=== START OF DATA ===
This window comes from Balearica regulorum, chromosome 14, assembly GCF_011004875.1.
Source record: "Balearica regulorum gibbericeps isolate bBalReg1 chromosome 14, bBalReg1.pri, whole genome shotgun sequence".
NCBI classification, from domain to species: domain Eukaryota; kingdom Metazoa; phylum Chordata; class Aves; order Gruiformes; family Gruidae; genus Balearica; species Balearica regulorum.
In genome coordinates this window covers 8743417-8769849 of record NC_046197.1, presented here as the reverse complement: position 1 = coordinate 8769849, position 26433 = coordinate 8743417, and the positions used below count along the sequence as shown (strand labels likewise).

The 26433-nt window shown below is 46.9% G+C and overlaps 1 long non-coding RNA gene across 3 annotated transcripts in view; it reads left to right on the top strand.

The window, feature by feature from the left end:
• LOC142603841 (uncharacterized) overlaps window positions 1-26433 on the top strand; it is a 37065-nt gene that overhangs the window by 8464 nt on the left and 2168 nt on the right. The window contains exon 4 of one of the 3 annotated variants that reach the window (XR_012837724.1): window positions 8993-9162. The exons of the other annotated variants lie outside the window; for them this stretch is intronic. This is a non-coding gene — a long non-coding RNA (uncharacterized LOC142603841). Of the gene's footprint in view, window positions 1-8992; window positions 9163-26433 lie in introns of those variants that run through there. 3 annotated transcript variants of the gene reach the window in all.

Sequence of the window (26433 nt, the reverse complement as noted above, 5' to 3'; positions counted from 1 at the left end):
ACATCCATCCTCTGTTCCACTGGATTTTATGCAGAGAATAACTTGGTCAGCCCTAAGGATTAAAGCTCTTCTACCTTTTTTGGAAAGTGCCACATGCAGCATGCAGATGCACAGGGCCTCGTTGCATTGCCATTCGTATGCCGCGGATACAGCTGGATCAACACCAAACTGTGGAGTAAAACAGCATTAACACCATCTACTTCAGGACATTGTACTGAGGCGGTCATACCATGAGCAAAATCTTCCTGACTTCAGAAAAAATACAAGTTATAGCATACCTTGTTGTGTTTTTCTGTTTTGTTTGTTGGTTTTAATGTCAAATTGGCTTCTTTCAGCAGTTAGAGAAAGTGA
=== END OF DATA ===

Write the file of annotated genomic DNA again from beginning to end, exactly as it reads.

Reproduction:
This window comes from Balearica regulorum, chromosome 14, assembly GCF_011004875.1.
Source record: "Balearica regulorum gibbericeps isolate bBalReg1 chromosome 14, bBalReg1.pri, whole genome shotgun sequence".
NCBI classification, from domain to species: domain Eukaryota; kingdom Metazoa; phylum Chordata; class Aves; order Gruiformes; family Gruidae; genus Balearica; species Balearica regulorum.
In genome coordinates this window covers 8743417-8769849 of record NC_046197.1, presented here as the reverse complement: position 1 = coordinate 8769849, position 26433 = coordinate 8743417, and the positions used below count along the sequence as shown (strand labels likewise).

The 26433-nt window shown below is 46.9% G+C and overlaps 1 long non-coding RNA gene across 3 annotated transcripts in view; it reads left to right on the top strand.

The window, feature by feature from the left end:
• LOC142603841 (uncharacterized) overlaps window positions 1-26433 on the top strand; it is a 37065-nt gene that overhangs the window by 8464 nt on the left and 2168 nt on the right. The window contains exon 4 of one of the 3 annotated variants that reach the window (XR_012837724.1): window positions 8993-9162. The exons of the other annotated variants lie outside the window; for them this stretch is intronic. This is a non-coding gene — a long non-coding RNA (uncharacterized LOC142603841). Of the gene's footprint in view, window positions 1-8992; window positions 9163-26433 lie in introns of those variants that run through there. 3 annotated transcript variants of the gene reach the window in all.

Sequence of the window (26433 nt, the reverse complement as noted above, 5' to 3'; positions counted from 1 at the left end):
ACATCCATCCTCTGTTCCACTGGATTTTATGCAGAGAATAACTTGGTCAGCCCTAAGGATTAAAGCTCTTCTACCTTTTTTGGAAAGTGCCACATGCAGCATGCAGATGCACAGGGCCTCGTTGCATTGCCATTCGTATGCCGCGGATACAGCTGGATCAACACCAAACTGTGGAGTAAAACAGCATTAACACCATCTACTTCAGGACATTGTACTGAGGCGGTCATACCATGAGCAAAATCTTCCTGACTTCAGAAAAAATACAAGTTATAGCATACCTTGTTGTGTTTTTCTGTTTTGTTTGTTGGTTTTAATGTCAAATTGGCTTCTTTCAGCAGTTAGAGAAAGTGA